“This is a monumental victory for Ventura and Los Angeles county residents, who depend upon clean
drinking water and unpolluted waters that support recreational uses, cultural practices, and native and
endangered species, “said Mati Waiya, Wishtoyo Foundation Executive Director and Chumash
Ceremonial Elder. “Ventura County’s residents and species have been plagued by agritoxins for too

“Throughout California, farmworker, immigrant and low-income communities disproportionately
bear the burden of contaminated drinking water linked to agriculture production. This Ag Order will
help protect against this negative impact in Ventura County,” adds Maricela Morales, CAUSE
Executive Director.

The new rules do more to protect surface waters from agricultural pollution than those currently in
place in any other region in California and, as such, the Ventura and Los Angeles regional Ag Order
sets a positive precedent for agricultural pollution regulations being developed in other regions across

“Los Angeles Waterkeeper is pleased that, for the first time ever, agricultural discharges must meet
definitive timelines for complying with enforceable water quality standards. This is a major step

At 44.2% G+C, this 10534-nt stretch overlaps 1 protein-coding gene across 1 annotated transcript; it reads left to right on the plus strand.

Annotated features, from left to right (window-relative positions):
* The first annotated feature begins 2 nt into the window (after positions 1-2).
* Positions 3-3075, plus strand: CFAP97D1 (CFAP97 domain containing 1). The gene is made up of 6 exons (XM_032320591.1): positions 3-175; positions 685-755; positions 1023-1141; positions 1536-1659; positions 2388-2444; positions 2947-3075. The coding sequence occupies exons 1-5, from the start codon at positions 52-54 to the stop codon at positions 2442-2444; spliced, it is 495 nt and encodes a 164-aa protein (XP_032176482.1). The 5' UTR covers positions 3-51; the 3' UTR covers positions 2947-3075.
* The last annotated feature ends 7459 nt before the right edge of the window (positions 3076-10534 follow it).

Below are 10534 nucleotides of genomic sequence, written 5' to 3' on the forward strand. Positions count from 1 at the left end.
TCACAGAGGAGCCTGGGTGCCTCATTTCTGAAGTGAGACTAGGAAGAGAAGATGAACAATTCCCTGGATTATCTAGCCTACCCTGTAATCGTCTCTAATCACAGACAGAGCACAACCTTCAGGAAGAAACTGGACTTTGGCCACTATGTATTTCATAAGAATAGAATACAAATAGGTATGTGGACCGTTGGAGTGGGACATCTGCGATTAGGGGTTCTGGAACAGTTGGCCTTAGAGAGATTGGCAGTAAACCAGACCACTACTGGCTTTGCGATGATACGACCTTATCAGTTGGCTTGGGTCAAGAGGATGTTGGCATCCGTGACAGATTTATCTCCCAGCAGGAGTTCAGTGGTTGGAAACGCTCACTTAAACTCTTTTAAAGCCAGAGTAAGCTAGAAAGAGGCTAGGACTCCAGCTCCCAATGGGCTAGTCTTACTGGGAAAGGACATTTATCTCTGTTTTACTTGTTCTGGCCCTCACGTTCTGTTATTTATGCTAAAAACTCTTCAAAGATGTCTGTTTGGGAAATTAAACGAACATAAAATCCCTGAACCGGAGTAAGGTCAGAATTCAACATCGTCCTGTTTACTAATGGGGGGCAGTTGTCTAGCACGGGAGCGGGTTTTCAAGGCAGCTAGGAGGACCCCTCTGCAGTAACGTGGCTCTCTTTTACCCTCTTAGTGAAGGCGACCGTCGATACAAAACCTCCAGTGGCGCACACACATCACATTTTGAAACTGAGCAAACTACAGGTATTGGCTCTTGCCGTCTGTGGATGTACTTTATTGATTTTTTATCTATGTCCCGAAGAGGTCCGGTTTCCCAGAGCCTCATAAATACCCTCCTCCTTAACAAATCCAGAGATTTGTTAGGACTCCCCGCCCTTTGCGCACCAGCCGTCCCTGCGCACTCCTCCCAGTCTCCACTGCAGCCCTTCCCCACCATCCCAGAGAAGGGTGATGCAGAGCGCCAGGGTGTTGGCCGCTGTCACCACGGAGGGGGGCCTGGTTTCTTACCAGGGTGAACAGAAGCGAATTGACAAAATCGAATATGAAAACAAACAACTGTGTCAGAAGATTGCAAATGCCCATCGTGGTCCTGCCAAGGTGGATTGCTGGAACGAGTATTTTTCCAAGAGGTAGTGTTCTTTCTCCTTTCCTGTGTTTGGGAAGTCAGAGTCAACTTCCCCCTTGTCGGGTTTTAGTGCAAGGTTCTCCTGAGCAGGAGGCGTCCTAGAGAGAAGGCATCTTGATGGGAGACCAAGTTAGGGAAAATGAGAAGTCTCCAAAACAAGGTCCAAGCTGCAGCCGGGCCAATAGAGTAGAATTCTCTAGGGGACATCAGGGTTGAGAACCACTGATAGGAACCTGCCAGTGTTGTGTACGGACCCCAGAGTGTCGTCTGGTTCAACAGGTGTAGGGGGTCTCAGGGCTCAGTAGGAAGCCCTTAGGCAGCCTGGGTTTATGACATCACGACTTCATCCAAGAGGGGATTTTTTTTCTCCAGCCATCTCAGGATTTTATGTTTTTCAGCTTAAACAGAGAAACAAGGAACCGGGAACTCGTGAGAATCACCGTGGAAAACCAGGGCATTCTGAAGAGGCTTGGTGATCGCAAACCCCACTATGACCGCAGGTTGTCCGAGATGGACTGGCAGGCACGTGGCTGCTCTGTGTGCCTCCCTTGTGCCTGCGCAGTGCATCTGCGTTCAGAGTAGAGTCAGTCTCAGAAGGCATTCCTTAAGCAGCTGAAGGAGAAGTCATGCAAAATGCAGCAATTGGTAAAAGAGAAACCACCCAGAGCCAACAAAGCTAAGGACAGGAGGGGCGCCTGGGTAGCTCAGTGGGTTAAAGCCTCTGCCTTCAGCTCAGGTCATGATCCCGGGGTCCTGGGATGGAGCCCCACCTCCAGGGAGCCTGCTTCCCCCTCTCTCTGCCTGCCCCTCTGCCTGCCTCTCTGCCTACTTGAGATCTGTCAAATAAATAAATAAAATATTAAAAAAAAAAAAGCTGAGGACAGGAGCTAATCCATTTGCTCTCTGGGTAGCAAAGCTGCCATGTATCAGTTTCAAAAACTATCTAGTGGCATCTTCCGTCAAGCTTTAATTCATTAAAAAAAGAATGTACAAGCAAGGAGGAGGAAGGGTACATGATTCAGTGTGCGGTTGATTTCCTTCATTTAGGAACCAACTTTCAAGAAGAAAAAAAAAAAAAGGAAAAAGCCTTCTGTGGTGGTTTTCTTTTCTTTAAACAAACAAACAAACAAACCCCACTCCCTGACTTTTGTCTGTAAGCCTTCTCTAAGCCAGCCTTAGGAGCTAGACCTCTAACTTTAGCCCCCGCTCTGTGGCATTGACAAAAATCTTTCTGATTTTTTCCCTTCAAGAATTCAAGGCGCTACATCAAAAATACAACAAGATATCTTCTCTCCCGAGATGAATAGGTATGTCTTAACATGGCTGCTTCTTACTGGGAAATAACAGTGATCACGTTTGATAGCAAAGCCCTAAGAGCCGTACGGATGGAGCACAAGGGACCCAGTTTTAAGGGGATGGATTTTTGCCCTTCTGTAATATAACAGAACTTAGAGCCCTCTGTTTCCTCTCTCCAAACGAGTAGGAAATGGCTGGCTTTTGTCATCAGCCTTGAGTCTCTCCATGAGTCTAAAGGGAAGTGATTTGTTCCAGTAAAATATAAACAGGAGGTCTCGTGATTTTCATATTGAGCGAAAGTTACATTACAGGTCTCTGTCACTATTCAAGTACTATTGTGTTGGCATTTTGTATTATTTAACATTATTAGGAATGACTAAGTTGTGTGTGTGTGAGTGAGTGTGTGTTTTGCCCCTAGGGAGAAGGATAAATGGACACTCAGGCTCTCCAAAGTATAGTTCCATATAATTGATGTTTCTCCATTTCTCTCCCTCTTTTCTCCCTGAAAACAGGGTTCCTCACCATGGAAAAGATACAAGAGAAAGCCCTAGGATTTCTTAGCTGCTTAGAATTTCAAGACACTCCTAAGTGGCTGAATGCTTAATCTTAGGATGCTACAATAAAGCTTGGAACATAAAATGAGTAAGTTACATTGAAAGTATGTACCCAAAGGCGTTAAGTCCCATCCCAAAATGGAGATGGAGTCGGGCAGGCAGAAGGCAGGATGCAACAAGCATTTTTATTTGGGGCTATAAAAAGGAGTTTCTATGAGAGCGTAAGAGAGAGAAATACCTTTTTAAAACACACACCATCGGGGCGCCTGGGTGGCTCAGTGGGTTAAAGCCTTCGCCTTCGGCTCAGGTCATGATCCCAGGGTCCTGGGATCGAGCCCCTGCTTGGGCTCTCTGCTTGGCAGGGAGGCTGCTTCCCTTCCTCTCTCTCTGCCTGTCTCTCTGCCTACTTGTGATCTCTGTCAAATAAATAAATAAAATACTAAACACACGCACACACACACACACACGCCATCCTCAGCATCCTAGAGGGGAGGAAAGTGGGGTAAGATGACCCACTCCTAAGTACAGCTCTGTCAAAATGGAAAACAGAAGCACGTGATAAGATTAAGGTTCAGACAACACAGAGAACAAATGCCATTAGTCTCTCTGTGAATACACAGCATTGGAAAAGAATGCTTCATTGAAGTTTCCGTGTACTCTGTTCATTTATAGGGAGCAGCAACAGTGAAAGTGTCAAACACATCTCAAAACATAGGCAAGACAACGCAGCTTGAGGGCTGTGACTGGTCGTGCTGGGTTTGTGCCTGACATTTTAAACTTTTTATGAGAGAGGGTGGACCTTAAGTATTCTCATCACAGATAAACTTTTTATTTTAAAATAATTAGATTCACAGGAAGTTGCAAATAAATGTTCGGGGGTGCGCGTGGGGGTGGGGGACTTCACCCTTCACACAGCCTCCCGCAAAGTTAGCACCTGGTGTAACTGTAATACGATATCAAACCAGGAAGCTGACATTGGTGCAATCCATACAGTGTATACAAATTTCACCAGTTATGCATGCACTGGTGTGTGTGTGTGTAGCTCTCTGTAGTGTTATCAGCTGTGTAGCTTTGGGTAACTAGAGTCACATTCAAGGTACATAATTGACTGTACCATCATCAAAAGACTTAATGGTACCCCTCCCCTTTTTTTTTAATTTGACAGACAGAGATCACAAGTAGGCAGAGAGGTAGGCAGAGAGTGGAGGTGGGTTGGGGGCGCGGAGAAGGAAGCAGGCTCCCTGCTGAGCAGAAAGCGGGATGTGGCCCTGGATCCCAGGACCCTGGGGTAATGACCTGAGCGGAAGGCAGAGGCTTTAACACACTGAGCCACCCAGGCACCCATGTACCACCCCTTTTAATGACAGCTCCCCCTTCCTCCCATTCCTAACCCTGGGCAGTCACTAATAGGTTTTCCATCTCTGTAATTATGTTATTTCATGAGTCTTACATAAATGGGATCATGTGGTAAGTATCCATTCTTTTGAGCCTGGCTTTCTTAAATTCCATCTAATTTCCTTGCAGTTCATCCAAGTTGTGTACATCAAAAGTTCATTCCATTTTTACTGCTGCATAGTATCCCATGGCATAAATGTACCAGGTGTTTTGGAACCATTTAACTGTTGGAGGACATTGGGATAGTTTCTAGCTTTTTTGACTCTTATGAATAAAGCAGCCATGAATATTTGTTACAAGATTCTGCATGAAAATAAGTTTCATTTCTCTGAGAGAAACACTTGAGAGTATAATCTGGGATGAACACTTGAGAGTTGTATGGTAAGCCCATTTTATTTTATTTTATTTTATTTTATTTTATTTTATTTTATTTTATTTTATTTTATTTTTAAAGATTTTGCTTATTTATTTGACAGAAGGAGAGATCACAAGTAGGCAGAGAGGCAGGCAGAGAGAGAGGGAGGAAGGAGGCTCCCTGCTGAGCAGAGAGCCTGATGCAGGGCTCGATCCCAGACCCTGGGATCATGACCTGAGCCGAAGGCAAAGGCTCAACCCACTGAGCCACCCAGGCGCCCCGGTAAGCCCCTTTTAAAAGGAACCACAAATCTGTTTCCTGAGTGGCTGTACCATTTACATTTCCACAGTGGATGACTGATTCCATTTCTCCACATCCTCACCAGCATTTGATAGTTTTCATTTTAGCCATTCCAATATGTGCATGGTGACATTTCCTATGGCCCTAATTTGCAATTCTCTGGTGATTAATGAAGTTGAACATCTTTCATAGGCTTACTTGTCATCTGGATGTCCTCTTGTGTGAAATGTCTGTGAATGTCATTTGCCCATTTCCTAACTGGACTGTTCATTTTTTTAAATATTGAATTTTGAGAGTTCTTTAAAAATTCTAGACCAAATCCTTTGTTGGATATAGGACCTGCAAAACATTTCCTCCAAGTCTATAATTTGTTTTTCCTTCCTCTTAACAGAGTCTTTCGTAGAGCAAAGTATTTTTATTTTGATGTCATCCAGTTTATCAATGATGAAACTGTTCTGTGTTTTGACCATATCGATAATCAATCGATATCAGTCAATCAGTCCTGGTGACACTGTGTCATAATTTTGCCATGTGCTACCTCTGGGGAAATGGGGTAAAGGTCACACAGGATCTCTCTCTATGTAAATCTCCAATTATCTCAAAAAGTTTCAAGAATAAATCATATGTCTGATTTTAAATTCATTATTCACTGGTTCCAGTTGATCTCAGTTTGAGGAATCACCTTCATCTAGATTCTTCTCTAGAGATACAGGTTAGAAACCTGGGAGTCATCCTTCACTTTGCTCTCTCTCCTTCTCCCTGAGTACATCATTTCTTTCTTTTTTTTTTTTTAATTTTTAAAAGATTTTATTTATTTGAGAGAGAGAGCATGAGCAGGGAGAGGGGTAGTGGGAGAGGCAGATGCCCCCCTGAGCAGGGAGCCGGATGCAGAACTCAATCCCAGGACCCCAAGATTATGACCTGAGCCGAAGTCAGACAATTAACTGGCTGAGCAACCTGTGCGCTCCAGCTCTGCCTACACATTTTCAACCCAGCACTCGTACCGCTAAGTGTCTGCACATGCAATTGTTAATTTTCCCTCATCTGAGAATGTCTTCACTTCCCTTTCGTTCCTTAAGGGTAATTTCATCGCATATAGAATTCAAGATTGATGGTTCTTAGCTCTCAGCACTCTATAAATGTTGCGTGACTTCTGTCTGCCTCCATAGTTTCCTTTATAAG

forward for water quality in Los Angeles County,” said Arthur Pugsley, Los Angeles Waterkeeper
Senior Attorney.

Jason Weiner, Wishtoyo Foundation’s and its Ventura Coastkeeper Program’s General Counsel and
Water Initiative Director, adds, “No individual or corporation is above the law, or their obligation to
others and the environment. Despite the drought, revenues from Ventura County and California
agricultural operations continue to hit all-time highs. It’s time for a fair portion of those revenues to
be used to protect the commons we all depend upon.”


About the Coalition
Founded in 1997, Wishtoyo Foundation (“Wishtoyo”) is a 501(c)(3) nonprofit grassroots
organization with over 700 members consisting of Ventura County’s diverse residents and
Chumash Native Americans. Wishtoyo’s mission is to preserve and protect Chumash culture, the
culture of all of Ventura County’s diverse communities, and the environment that our current and
future generations depend upon. In 2000, Wishtoyo founded its Ventura Coastkeeper Program
(“VCK”). VCK’s mission is to protect, preserve, and restore the ecological integrity and water
quality of Ventura County’s inland and coastal waterbodies for all beings in the County’s diverse
community through outreach and education, restoration projects, advocacy, litigation, and